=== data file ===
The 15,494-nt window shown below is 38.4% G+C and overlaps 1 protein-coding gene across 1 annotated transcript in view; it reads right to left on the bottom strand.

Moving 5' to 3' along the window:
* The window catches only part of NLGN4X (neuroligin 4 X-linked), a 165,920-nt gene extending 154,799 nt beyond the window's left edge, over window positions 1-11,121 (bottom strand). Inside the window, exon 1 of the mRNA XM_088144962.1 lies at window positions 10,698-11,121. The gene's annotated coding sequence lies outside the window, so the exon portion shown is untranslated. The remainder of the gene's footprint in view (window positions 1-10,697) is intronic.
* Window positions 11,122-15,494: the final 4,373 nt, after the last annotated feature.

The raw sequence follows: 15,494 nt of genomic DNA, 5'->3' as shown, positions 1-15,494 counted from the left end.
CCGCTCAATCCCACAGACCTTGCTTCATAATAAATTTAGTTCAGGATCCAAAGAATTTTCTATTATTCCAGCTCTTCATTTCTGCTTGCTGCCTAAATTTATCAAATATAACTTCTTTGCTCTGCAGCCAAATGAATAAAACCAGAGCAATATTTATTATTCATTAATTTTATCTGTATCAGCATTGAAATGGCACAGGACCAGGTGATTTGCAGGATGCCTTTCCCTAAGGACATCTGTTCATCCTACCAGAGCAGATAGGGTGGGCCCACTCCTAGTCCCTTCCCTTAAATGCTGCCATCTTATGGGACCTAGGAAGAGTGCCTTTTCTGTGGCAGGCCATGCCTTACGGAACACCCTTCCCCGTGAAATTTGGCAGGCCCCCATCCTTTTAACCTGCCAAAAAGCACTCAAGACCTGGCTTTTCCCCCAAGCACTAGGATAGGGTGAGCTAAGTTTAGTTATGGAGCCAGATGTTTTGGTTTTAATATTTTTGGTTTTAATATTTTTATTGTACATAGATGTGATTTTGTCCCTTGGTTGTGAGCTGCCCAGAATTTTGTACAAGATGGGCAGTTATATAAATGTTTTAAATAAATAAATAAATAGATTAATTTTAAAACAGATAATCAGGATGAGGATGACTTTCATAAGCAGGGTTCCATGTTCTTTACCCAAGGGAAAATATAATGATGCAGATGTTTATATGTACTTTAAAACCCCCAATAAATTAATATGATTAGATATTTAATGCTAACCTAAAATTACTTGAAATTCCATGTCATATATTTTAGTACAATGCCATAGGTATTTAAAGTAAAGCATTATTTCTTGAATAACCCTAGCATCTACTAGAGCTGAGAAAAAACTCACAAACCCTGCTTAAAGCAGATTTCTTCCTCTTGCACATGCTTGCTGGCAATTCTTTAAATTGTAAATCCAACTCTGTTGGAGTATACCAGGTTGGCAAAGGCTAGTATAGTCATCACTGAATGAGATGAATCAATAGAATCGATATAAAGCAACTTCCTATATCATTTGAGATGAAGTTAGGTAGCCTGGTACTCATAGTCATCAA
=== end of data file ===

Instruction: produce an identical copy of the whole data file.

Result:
The 15,494-nt window shown below is 38.4% G+C and overlaps 1 protein-coding gene across 1 annotated transcript in view; it reads right to left on the bottom strand.

Moving 5' to 3' along the window:
* The window catches only part of NLGN4X (neuroligin 4 X-linked), a 165,920-nt gene extending 154,799 nt beyond the window's left edge, over window positions 1-11,121 (bottom strand). Inside the window, exon 1 of the mRNA XM_088144962.1 lies at window positions 10,698-11,121. The gene's annotated coding sequence lies outside the window, so the exon portion shown is untranslated. The remainder of the gene's footprint in view (window positions 1-10,697) is intronic.
* Window positions 11,122-15,494: the final 4,373 nt, after the last annotated feature.

The raw sequence follows: 15,494 nt of genomic DNA, 5'->3' as shown, positions 1-15,494 counted from the left end.
CCGCTCAATCCCACAGACCTTGCTTCATAATAAATTTAGTTCAGGATCCAAAGAATTTTCTATTATTCCAGCTCTTCATTTCTGCTTGCTGCCTAAATTTATCAAATATAACTTCTTTGCTCTGCAGCCAAATGAATAAAACCAGAGCAATATTTATTATTCATTAATTTTATCTGTATCAGCATTGAAATGGCACAGGACCAGGTGATTTGCAGGATGCCTTTCCCTAAGGACATCTGTTCATCCTACCAGAGCAGATAGGGTGGGCCCACTCCTAGTCCCTTCCCTTAAATGCTGCCATCTTATGGGACCTAGGAAGAGTGCCTTTTCTGTGGCAGGCCATGCCTTACGGAACACCCTTCCCCGTGAAATTTGGCAGGCCCCCATCCTTTTAACCTGCCAAAAAGCACTCAAGACCTGGCTTTTCCCCCAAGCACTAGGATAGGGTGAGCTAAGTTTAGTTATGGAGCCAGATGTTTTGGTTTTAATATTTTTGGTTTTAATATTTTTATTGTACATAGATGTGATTTTGTCCCTTGGTTGTGAGCTGCCCAGAATTTTGTACAAGATGGGCAGTTATATAAATGTTTTAAATAAATAAATAAATAGATTAATTTTAAAACAGATAATCAGGATGAGGATGACTTTCATAAGCAGGGTTCCATGTTCTTTACCCAAGGGAAAATATAATGATGCAGATGTTTATATGTACTTTAAAACCCCCAATAAATTAATATGATTAGATATTTAATGCTAACCTAAAATTACTTGAAATTCCATGTCATATATTTTAGTACAATGCCATAGGTATTTAAAGTAAAGCATTATTTCTTGAATAACCCTAGCATCTACTAGAGCTGAGAAAAAACTCACAAACCCTGCTTAAAGCAGATTTCTTCCTCTTGCACATGCTTGCTGGCAATTCTTTAAATTGTAAATCCAACTCTGTTGGAGTATACCAGGTTGGCAAAGGCTAGTATAGTCATCACTGAATGAGATGAATCAATAGAATCGATATAAAGCAACTTCCTATATCATTTGAGATGAAGTTAGGTAGCCTGGTACTCATAGTCATCAA